U.S. Spy Plane Watches Chinese Troops Gathering for South China Sea Drills

Plane spotters monitoring the skies around China via open-source software said an American reconnaissance aircraft went on a lengthy intelligence-gathering mission off the Chinese coast on Tuesday.

Online flight trackers recorded the apparent movements of a U.S. Air Force plane that probed the South China Sea ahead of a series of intensive live-fire exercises involving the People's Liberation Army. A Chinese state media pundit said the PLA drills were likely in preparation for a conflict with the United States over the island of Taiwan.

According to the South China Sea Strategic Situation Probing Initiative, a Peking University think tank tracking U.S. military movements, the RC-135W Rivet Joint craft operated off China's southern provinces of Guangdong and Hainan before passing the Paracel Islands—controlled by China but also claimed by Vietnam.

Public flight data showed the American spy plane taking off from Kadena Air Base on the Japanese island of Okinawa before entering the South China Sea via the Bashi Channel south of Taiwan. On the same day, Taiwan reported five PLA warplanes operating southwest of the island, in what could have been attempts by the Chinese military to monitor the U.S. aircraft.

The Chinese think tank said American reconnaissance aircraft conducted a record 94 sorties in the South China Sea last month.

Tuesday's Air Force intelligence-gathering operation came a day after the Chinese maritime authorities announced no-go zones for three military exercises taking place off Hainan, in the South China Sea. They were scheduled to begin on Wednesday with live-fire drills in the waters northeast of the island province, according to the China Maritime Safety Administration.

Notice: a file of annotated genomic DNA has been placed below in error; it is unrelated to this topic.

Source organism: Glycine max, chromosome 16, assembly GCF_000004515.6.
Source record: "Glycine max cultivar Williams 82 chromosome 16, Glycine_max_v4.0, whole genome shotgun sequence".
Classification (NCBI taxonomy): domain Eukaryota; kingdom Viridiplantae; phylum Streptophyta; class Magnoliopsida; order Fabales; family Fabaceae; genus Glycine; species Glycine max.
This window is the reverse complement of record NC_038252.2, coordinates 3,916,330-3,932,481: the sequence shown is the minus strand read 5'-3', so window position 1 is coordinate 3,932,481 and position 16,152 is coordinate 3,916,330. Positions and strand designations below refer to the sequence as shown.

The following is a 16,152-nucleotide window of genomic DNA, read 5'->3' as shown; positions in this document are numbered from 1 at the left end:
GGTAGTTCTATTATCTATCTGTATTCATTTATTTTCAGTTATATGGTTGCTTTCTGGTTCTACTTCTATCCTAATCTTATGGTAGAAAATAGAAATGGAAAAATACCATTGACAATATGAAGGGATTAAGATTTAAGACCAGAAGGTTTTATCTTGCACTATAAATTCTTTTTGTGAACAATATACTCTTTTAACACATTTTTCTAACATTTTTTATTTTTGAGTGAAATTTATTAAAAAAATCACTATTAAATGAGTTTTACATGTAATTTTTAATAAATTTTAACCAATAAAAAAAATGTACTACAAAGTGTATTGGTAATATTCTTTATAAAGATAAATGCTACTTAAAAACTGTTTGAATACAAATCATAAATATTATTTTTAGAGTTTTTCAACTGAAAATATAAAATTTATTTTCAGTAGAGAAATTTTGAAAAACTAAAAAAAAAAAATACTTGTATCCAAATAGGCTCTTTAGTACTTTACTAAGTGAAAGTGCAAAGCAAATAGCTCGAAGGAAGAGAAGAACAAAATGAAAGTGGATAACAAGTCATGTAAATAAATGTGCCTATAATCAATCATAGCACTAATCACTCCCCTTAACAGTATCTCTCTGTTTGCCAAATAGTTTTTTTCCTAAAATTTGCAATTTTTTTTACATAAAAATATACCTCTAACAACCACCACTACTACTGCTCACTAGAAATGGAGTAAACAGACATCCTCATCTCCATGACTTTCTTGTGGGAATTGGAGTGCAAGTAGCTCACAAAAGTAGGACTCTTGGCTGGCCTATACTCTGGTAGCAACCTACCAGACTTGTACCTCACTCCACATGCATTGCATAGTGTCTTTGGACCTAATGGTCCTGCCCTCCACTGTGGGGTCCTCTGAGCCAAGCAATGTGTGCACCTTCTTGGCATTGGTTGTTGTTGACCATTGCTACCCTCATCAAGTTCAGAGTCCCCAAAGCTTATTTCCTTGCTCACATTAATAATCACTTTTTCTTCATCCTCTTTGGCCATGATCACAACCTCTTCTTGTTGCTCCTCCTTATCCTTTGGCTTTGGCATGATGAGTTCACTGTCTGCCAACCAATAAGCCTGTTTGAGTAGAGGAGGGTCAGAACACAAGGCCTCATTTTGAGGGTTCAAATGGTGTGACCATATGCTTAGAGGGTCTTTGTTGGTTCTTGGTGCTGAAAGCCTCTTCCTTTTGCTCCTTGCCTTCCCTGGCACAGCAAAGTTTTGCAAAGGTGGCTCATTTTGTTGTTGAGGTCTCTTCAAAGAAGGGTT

Separate exercises were announced for Wednesday through Friday and for Thursday through Friday, southwest and northwest of Hainan respectively, said notices issued by the maritime authorities of Sanya and Yangpu.

The Global Times, a state-owned tabloid published by the Chinese Communist Party newspaper People's Daily, said the PLA drills would likely involve joint-operations training of different military branches.

It quoted one commentator as saying the PLA was possibly using Hainan to simulate operations to capture Taiwan. However, the two islands differ in size, shape and terrain.

Chinese military exercises would nonetheless "have the island of Taiwan in mind" and seek to "deter potential interferences by foreign forces," the analyst told the tabloid. This was a reference to potential, even likely, military assistance from the U.S. and its treaty ally Japan.

The People's Republic of China, founded in 1949 by Mao Zedong, has never governed Taiwan. However, Beijing asserts historical claims over the island's sovereignty. Taiwan says it is already an independent country called the Republic of China and ruled under its constitution.

Beijing has never renounced the option of using force to seize the island. Washington, Taipei's strongest international backer, insists differences across the Taiwan Strait must be resolved by peaceful means and, in recent years in particular, in accordance with the wishes of the Taiwanese people.

China Holds Intensive South China Sea Drills
This December 2016 photo shows Chinese J-15 fighter jets on the deck of the aircraft carrier Liaoning during drills in the Bohai Sea, off northeast China. People's Liberation Army, Navy and Air Force troops are expected to take part in joint-operations exercises in the South China Sea between December 15 and 17. STR/AFP via Getty Images